Wednesday, August 2, 2017

The Silver Screen

 Here is a link to my YouTube video about Storm Approaching. I hope you will watch it.

It’s six minutes long.

Monday, July 3, 2017

A Handy Guide

This blog contains all sorts of stuff related to my books, but this infor- mation is scattered. Here is a guide to book-related material, which you can easily access by using the "Blog Archive" on the left-hand side of this page.

Flyer about all books:  March, 2014

From Storm Approaching:  March, 2010
From Gold and Glory: April, 2010
From Resolution: October, 2010
From And Gladly Teach: February, 2010 & March, 2011

Maps:  July and September, 2010

Ordering Books: is the best way. A few are available from the author.

I hope you will read some of the essays. You might well start with “A Cautionary Tale” (about getting published): May, 2012

 And for anyone interested in a gentle satire of the wonderful Agatha Christie’s Poirot series, my only piece of fanfiction, “The Adventure of the Surprising Ending,”  can be read at:

 Contact me:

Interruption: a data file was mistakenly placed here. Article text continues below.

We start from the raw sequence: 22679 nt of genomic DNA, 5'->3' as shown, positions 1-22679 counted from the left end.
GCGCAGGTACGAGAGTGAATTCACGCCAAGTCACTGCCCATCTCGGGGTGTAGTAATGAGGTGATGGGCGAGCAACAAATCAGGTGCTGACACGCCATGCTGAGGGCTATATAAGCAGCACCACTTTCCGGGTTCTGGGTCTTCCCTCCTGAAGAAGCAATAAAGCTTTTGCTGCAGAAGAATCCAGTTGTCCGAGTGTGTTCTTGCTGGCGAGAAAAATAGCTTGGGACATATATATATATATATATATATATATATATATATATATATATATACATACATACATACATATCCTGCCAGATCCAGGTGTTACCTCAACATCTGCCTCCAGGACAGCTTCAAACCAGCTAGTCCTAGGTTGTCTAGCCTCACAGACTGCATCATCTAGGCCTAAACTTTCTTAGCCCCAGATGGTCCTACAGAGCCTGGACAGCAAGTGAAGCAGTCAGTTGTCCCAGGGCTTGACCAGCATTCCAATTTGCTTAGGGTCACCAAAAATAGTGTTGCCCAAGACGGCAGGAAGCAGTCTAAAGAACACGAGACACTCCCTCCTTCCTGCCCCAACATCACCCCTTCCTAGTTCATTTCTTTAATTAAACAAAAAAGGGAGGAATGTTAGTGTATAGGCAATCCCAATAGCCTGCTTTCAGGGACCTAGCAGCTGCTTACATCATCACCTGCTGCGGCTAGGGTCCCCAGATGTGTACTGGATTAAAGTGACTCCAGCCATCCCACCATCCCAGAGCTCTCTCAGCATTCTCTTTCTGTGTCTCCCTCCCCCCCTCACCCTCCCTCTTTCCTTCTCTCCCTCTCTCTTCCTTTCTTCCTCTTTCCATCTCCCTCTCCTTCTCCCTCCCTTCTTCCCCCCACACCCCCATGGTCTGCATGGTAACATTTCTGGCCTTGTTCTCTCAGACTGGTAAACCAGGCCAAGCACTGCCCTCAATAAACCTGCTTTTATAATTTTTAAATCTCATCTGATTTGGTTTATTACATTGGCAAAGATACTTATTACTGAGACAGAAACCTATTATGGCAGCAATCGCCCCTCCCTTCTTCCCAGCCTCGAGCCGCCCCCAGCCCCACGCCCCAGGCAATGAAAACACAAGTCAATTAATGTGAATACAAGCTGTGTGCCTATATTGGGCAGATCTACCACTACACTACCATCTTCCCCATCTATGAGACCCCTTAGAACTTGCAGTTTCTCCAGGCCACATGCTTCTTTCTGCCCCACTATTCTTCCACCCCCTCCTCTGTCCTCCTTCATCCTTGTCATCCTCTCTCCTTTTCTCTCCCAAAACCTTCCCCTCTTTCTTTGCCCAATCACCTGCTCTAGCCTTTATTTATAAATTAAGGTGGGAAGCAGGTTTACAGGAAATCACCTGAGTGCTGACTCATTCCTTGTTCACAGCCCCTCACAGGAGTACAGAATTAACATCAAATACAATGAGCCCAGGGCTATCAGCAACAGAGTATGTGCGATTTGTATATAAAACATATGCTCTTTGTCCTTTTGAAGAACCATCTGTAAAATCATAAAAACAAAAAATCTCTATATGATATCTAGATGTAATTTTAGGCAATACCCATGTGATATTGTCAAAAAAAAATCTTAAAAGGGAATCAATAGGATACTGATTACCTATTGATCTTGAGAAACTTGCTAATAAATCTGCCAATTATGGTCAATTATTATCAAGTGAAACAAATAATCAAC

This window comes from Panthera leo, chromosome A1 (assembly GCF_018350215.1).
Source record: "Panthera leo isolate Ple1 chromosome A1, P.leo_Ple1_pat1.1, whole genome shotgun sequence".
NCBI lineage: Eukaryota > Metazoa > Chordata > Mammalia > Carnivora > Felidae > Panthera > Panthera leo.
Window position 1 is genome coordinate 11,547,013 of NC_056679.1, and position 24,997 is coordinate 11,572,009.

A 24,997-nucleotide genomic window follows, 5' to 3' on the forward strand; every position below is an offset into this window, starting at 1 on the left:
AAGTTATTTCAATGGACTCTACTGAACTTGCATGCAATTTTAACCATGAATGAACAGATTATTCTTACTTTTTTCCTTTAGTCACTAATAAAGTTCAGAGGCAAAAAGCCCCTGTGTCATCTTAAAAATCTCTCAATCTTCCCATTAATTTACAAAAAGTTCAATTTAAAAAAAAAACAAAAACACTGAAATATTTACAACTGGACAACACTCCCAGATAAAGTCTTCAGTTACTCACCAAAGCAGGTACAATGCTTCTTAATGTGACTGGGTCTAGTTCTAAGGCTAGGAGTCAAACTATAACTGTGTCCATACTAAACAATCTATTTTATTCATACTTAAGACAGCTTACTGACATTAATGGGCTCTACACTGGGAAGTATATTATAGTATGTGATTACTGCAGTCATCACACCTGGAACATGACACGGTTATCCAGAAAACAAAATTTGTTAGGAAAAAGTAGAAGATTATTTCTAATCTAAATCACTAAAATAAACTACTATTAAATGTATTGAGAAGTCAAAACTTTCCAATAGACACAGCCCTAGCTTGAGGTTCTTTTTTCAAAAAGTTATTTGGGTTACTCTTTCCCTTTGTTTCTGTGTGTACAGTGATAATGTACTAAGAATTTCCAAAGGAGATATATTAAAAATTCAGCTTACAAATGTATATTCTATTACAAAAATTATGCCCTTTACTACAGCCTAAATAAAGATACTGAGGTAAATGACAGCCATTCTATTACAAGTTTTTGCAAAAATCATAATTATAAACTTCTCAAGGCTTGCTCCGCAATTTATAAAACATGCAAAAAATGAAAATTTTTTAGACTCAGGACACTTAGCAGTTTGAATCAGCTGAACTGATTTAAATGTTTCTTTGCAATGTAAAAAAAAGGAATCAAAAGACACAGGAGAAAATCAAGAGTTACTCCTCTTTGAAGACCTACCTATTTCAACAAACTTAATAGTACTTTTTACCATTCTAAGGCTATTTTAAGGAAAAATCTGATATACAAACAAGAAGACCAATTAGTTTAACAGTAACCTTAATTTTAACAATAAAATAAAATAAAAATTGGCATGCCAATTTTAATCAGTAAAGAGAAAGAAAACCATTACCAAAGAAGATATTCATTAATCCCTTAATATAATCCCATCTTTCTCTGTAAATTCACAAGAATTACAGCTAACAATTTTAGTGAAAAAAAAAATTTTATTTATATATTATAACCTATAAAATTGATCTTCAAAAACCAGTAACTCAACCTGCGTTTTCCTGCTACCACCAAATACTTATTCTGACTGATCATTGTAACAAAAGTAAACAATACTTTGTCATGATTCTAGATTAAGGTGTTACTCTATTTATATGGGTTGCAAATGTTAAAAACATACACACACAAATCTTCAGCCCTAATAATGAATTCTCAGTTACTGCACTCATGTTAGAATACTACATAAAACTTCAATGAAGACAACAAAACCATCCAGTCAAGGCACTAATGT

YouTube Video:    

Friday, February 17, 2017

A Small Rant

“Of all modern phenomena, the most monstrous and ominous, the most manifestly rotting with disease, the most grimly prophetic of destruction, the most clearly and unmistakably  inspired by evil spirits, the most instantly and awfully overshadowed by the wrath of heaven, the most near to madness and moral chaos, the most vivid with devilry and despair, is the practice of having to listen to loud music while eating a meal in a restaurant.”
                                                                                                                 G.K. Chesterton
I ran across this today, and I find it interesting that even in the 1920s or 30s, when it was written, and when the music referred to was undoubtedly quite good music, ambient noise in public spaces was a problem. I wonder what Mr. Chesterton would think if he walked into a supermarket or other large store today. I am at one with G.K. Chesterton. When entering a store which plays ‘music’--usually some ghastly relic of the 1960s or 70s--I refrain only with difficulty from trying to find the speakers, tear them out with my bare hands, and jump up and down on them so that no one could make speakers out of them again. I believe this horrible habit of forcing noise on the public originated in this country with “Muzak” in elevators. I have often wondered what market survey or research led to the conclusion that people would be charmed, or soothed, or induced to spend more money, by regaling them with horrible aural rubbish while they shop. The effect it has on me is to encourage my expeditious departure from the afflicted area.

 By the way, if you’d like to read a good historically-based poem, read Chesterton’s “Lepanto”--a poem not without relevance to certain world conditions today. I wonder that it has not been set to music.)